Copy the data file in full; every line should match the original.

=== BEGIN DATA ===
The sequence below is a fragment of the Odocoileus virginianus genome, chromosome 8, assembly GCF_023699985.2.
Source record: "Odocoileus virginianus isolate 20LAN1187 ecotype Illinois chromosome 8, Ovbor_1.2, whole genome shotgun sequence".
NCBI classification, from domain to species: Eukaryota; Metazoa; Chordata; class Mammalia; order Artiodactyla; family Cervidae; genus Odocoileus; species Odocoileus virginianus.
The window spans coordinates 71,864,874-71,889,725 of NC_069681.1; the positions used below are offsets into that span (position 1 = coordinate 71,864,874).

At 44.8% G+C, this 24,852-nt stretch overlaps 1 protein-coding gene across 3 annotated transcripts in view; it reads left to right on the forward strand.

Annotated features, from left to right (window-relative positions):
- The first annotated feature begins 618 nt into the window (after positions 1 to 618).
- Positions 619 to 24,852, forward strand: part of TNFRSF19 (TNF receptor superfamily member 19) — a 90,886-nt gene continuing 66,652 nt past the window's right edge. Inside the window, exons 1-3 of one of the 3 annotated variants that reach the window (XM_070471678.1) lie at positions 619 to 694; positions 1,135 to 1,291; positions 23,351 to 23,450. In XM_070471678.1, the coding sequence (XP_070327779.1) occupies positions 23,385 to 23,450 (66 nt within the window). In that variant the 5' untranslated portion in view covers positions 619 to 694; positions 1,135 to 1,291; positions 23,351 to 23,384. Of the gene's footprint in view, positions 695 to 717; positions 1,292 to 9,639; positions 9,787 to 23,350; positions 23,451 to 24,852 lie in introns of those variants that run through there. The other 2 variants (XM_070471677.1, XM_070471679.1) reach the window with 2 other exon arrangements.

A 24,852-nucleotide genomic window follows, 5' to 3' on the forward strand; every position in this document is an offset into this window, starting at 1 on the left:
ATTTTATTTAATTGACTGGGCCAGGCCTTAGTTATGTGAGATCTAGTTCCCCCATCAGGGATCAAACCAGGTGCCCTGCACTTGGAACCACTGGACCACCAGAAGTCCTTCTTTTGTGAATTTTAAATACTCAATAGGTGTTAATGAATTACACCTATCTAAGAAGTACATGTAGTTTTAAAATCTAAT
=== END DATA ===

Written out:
The sequence below is a fragment of the Odocoileus virginianus genome, chromosome 8, assembly GCF_023699985.2.
Source record: "Odocoileus virginianus isolate 20LAN1187 ecotype Illinois chromosome 8, Ovbor_1.2, whole genome shotgun sequence".
NCBI classification, from domain to species: Eukaryota; Metazoa; Chordata; class Mammalia; order Artiodactyla; family Cervidae; genus Odocoileus; species Odocoileus virginianus.
The window spans coordinates 71,864,874-71,889,725 of NC_069681.1; the positions used below are offsets into that span (position 1 = coordinate 71,864,874).

At 44.8% G+C, this 24,852-nt stretch overlaps 1 protein-coding gene across 3 annotated transcripts in view; it reads left to right on the forward strand.

Annotated features, from left to right (window-relative positions):
- The first annotated feature begins 618 nt into the window (after positions 1 to 618).
- Positions 619 to 24,852, forward strand: part of TNFRSF19 (TNF receptor superfamily member 19) — a 90,886-nt gene continuing 66,652 nt past the window's right edge. Inside the window, exons 1-3 of one of the 3 annotated variants that reach the window (XM_070471678.1) lie at positions 619 to 694; positions 1,135 to 1,291; positions 23,351 to 23,450. In XM_070471678.1, the coding sequence (XP_070327779.1) occupies positions 23,385 to 23,450 (66 nt within the window). In that variant the 5' untranslated portion in view covers positions 619 to 694; positions 1,135 to 1,291; positions 23,351 to 23,384. Of the gene's footprint in view, positions 695 to 717; positions 1,292 to 9,639; positions 9,787 to 23,350; positions 23,451 to 24,852 lie in introns of those variants that run through there. The other 2 variants (XM_070471677.1, XM_070471679.1) reach the window with 2 other exon arrangements.

A 24,852-nucleotide genomic window follows, 5' to 3' on the forward strand; every position in this document is an offset into this window, starting at 1 on the left:
ATTTTATTTAATTGACTGGGCCAGGCCTTAGTTATGTGAGATCTAGTTCCCCCATCAGGGATCAAACCAGGTGCCCTGCACTTGGAACCACTGGACCACCAGAAGTCCTTCTTTTGTGAATTTTAAATACTCAATAGGTGTTAATGAATTACACCTATCTAAGAAGTACATGTAGTTTTAAAATCTAAT